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How To Find Your Motivation After Redundancy

Redundancy can have a devastating impact on a person’s life.

Apart from the financial burdens associated with unemployment, it can also have long lasting effects on a person’s self-esteem.

If left unaddressed, this can lead to a spiral of self-doubt and depression that can leave a person unable to cope with simple day to day tasks.

Finding the motivation to move forward after being made redundant is the key to finding alternative employment and returning to life as normal. A number of motivation theories state that our need for achievement is influenced by a combination of internal and environmental factors. In the case of a redundancy, internal factors like lowered self-esteem and external factors like societal expectations may impact upon a person’s ability to stay motivated.

The key to staying motivated after redundancy is in addressing these internal and external factors:

  1. Accept that it wasn’t your faultMany people who are made redundant attribute blame to something they’ve said or done. This only contributes to feelings of self-doubt and further decreases motivation to find alternative employment. The fact is that in many cases, redundancies are simply a casualty of the company’s economic circumstances or a government department that is being cut and has nothing to do with the individual. In order to move forward and regain motivation, you must first accept that being made redundant was not your fault.
  2. Get organisedOnce your redundancy payment has been sorted and you’ve served out your final day, it’s important that you formulate some kind of plan for what you’re going to do next. This doesn’t necessarily mean you have to be handing out CVs on the day you leave. Take some time to recharge your battery, but make sure you have a plan to keep you looking ahead and motivated.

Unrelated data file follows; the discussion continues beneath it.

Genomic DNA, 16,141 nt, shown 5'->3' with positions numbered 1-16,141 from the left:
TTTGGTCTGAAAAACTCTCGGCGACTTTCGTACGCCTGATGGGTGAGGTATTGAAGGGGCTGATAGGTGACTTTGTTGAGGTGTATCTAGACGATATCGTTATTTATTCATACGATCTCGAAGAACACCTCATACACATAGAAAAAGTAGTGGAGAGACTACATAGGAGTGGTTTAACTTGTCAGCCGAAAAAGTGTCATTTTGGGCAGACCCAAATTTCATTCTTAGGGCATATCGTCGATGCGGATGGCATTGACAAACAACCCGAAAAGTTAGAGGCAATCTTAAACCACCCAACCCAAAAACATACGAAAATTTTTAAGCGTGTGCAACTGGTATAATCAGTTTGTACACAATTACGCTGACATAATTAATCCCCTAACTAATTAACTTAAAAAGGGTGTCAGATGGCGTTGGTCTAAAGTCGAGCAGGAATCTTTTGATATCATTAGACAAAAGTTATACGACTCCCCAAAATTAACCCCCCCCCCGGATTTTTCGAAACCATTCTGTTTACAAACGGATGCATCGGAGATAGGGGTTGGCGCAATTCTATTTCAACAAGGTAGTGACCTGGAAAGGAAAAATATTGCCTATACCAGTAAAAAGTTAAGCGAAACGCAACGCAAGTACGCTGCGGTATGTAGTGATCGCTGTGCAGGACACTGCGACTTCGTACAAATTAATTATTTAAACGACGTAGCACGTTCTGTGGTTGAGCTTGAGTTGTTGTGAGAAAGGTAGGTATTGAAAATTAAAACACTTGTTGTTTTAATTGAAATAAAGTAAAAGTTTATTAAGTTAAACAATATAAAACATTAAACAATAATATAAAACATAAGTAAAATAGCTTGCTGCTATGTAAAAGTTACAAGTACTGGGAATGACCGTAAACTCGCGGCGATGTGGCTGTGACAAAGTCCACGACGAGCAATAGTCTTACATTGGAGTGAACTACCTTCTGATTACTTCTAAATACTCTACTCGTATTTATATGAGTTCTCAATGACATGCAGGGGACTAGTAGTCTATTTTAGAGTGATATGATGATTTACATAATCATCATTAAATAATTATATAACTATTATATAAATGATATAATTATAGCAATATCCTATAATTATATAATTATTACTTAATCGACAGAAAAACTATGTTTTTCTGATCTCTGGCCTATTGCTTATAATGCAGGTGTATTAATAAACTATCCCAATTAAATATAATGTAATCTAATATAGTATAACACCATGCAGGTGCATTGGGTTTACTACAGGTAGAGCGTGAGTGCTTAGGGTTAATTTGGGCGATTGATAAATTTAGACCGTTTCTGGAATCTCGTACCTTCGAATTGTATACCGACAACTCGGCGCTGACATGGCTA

3. Stay pro activeApproach a redundancy as the start of a new beginning, rather than simply an end. Plan out your days so you’re completing job applications in the morning and staying physically active in the afternoon. This may be as simple as going for a jog or doing a spot of gardening. Keeping your body and mind active is the key to finding the strength to stay motivated and to keep going after a redundancy.
  4. NetworkUse your contacts to find new job opportunities. Even if you’re considering a career change, make a list of useful contacts you have gained over the years and ask them if they can set up any introductions. Recruitment agencies are also a good form of networking. They can also help you to review your CV, discuss possible career changes, organise training opportunities and offer helpful redundancy advice.
  5. Seek supportNo matter how proactive and busy you remain, you’re still likely to experience a number of emotions after being made redundant. It’s important you seek emotional support from your family and friends to help you through the toughest times. Another useful support is  professional counselling.  It may be the key to regaining your motivation after a redundancy.  Experienced councillors can help you develop strategies to move forward with life after a redundancy.
Annabelle Young | CFHP
Annabelle Young

Clinical Psychologist Annabelle Young has extensive experience in working with people with depression, anxiety (including panic), adjustment difficulties, stress, trauma, PTSD, bipolar disorder, low self-esteem, grief and loss, interpersonal difficulties, as well as alcohol and drug use issues.

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